In something of a “scoop,” Meghan McCarthy of National Journal reported this week that two of the most significant outside advisers to President Obama have expressed general approval of “premium support” for health care. That is positive news substantively, though it underlines the complexity of the political environment in Washington during the election campaign.
The story relates that David Cutler of Harvard and Jonathan Gruber of MIT were consulted by the Simpson-Bowles commission during its deliberations two years ago. Members of the commission’s staff asked the two advisers’ opinions of the concept of giving Medicare beneficiaries cash to choose among alternative health-insurance plans, including private plans. In the usual clipped and short-hand language of e-mail communication, the two both mentioned some preconditions that would need to be met, including favorable and useful experience under the insurance exchanges in the Patient Protection and Affordable Care Act (PPACA) of 2010, and special work to protect the elderly from “cherry-picking” and confusing marketing by insurance companies. But with those conditions met, Cutler and Gruber expressed generally positive views of this approach, known as “premium support” among the cognoscenti of health care.
This is good news on policy grounds. In its policy statement of 2007, Quality, Affordable Health Care for All, CED argued for such an approach as a replacement for the current employer-based insurance system. We believe that individuals choosing in a cost-responsible way among competing private plans would force both those plans and individual providers to find ways to deliver higher-quality care at the lowest possible price. The PPACA took a limited step in that direction by creating health-insurance exchanges for non-elderly persons who are not covered by their employers. CED has gone further by offering a roadmap toward such premium support under Medicare in our 2011 statement, To Reform Medicare, Reform Incentives and Organization.
We believe that cost-responsible choice is the only way to “bend the cost curve” and make health care fiscally sustainable. We have seen no serious alternative — the Independent Payment Advisory Board (IPAB) does not come close — and continue to speak up for this approach. It still receives attention. The Domenici-Rivlin proposal (to which CED contributed) of the Bipartisan Policy Center follows closely along these lines.
The Simpson-Bowles commission frankly took a pass on this issue, merely expressing good intentions for “bending the cost curve” without saying how. However, Representative Paul Ryan (R-WI) picked up on the idea during the Simpson-Bowles deliberations from his fellow commission member Alice Rivlin. Rep. Ryan was unfortunately partisan in his original rollout of the idea (see August 14th’s blog post: “Paul Ryan, the Campaign, and the Budget,”), and somewhat poisoned the well. His harsh original formulation gave Democrats a clear route to the political jugular, and they continue to speak to that version of the Ryan plan even though Ryan himself has moderated his approach in a subsequent revision, in collaboration with Senator Ron Wyden (D-Or).
And therein lies the problem. The Democratic base has taken the hardest line on Medicare reform, stating starkly that any change in policy that increases beneficiary costs in any way and in any degree is unacceptable. The President himself invoked that rallying cry, saying in his convention acceptance speech, “I will never turn Medicare into a voucher. No American should ever have to spend their golden years at the mercy of insurance companies.”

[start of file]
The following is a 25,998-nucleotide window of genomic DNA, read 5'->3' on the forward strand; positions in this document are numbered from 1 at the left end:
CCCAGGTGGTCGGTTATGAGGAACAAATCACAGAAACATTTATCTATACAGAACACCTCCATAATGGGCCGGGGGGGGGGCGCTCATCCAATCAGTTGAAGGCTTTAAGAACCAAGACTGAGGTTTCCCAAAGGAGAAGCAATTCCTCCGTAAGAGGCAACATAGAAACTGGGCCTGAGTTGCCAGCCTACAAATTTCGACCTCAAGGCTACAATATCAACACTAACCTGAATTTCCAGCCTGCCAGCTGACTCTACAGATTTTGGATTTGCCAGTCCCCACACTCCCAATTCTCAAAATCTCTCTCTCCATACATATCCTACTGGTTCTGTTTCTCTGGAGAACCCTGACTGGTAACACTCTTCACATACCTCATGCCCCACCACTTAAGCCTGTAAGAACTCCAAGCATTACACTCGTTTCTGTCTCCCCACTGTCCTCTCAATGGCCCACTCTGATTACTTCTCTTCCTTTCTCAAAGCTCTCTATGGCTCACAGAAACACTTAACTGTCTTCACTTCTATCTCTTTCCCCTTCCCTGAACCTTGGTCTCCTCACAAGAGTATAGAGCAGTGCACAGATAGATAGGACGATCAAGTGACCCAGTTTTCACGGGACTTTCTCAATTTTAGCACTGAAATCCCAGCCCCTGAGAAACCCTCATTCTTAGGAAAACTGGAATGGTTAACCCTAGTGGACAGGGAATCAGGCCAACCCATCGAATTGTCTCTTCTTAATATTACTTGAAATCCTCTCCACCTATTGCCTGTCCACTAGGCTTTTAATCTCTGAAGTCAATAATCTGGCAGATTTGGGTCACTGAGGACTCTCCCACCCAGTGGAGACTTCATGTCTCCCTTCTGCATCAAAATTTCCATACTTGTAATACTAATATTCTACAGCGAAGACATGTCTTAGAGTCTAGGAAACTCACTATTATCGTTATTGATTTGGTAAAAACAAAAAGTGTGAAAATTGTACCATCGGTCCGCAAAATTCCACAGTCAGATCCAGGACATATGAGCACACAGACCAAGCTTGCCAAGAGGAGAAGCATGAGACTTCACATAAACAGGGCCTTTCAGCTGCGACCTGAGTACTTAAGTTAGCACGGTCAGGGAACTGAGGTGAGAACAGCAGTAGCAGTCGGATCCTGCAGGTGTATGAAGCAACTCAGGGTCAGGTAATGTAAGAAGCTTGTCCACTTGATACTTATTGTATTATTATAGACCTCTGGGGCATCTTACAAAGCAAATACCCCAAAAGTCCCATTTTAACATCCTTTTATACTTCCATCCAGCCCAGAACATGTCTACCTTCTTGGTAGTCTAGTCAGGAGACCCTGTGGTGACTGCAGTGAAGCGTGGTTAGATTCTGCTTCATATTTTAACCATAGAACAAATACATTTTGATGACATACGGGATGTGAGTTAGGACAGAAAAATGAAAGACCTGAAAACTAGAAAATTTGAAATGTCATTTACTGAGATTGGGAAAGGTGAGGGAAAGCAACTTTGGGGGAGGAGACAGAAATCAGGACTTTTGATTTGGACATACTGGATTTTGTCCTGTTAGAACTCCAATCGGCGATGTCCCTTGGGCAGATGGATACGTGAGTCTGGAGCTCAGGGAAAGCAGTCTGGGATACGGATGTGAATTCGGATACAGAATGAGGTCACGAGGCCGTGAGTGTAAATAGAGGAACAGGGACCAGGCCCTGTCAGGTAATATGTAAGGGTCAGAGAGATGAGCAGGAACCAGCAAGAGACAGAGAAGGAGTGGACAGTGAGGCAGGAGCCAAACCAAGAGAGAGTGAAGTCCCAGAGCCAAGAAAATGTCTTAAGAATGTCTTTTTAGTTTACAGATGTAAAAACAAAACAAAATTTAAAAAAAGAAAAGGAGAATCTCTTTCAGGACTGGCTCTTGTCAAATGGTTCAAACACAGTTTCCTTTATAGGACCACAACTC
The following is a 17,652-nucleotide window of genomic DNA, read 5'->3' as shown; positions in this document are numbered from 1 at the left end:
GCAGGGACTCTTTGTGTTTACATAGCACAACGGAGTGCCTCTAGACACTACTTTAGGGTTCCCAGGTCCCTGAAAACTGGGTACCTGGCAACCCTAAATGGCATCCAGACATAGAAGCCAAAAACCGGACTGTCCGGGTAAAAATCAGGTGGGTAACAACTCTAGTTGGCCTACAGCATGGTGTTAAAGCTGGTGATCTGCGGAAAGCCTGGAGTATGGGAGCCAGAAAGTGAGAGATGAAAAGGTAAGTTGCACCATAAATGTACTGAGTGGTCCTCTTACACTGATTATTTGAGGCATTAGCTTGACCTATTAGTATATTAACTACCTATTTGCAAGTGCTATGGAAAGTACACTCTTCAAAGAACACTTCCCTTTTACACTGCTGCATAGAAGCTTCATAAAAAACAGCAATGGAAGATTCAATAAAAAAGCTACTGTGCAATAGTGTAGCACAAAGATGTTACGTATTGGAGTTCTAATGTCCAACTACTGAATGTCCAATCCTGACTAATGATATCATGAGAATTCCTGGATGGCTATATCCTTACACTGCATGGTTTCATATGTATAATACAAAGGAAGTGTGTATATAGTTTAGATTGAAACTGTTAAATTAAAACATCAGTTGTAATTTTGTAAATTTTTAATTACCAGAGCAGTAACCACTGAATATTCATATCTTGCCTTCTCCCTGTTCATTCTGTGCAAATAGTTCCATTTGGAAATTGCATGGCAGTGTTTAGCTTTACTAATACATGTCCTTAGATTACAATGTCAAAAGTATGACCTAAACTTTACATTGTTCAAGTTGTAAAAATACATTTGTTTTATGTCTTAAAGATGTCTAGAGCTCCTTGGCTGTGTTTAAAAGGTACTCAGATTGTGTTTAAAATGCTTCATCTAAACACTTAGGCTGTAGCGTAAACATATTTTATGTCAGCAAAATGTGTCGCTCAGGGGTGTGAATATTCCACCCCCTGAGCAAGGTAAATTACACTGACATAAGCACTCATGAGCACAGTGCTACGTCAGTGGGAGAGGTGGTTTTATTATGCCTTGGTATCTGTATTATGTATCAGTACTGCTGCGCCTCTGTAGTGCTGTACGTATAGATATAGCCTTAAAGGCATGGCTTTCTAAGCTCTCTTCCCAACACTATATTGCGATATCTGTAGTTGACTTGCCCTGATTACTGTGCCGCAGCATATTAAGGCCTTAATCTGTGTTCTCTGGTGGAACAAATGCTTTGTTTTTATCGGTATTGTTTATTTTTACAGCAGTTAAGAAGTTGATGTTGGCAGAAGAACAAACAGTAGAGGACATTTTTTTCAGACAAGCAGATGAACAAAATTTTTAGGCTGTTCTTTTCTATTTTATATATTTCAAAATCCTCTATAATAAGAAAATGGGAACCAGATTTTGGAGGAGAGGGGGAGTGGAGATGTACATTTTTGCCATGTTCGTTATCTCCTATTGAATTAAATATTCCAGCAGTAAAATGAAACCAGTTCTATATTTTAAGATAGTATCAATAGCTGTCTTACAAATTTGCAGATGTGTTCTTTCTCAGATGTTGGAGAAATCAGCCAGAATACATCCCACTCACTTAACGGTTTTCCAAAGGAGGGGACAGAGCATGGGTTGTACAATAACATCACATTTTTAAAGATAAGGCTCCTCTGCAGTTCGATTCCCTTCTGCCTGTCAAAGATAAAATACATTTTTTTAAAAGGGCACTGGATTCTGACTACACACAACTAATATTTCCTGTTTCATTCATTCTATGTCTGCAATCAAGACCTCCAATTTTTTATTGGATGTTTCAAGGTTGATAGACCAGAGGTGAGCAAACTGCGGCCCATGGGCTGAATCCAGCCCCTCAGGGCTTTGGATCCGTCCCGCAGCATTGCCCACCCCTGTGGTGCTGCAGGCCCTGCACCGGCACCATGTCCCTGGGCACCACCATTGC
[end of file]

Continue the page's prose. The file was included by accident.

Now, the President hedged his bets on that apparently categorical language by saying that he would reform Medicare, and he would hold costs down, though not by “asking seniors to pay thousands of dollars more.” But his base supporters heard the strict version, and surely took it to the bank. This takes us down a blind alley. Medicare costs are growing unsustainably. We must achieve a large measure of savings. Simply reducing provider reimbursements will not suffice, and in fact could drive providers from Medicare and decrease both quality and beneficiary access. If significant cost deceleration is not forthcoming, the taxpayer at large could not possibly pay taxes fast enough to keep the debt (and Medicare itself) from exploding.
A categorical commitment never to raise the costs of any beneficiary, no matter how affluent, would render totally non-viable the essential Medicare guarantee of access to insurance coverage for all seniors, no matter how old or how sick. It is in no one’s interest to expose that guarantee to crisis. Denying reality does not create Wonderland. We all have to get real. That means expanding the playing field to include the creative alternative of premium support — absolutely with protections for those among the elderly who are less than affluent, and for those who already are in close relationships with doctors to undertake treatment for serious conditions. And that is why this story is important.
Not everyone reads National Journal. The reasoned ambiguity — actually more uncertainty — of Professors Cutler and Gruber may not become headline news. But if we create just a little negotiating room around the policy center — and if all of the pledges at the Gamma Nu (read Grover Norquist) fraternity expand that room just a little more by acknowledging the need for additional revenue — then perhaps we can cut a balanced deal and head off a potentially catastrophic fiscal and financial crisis.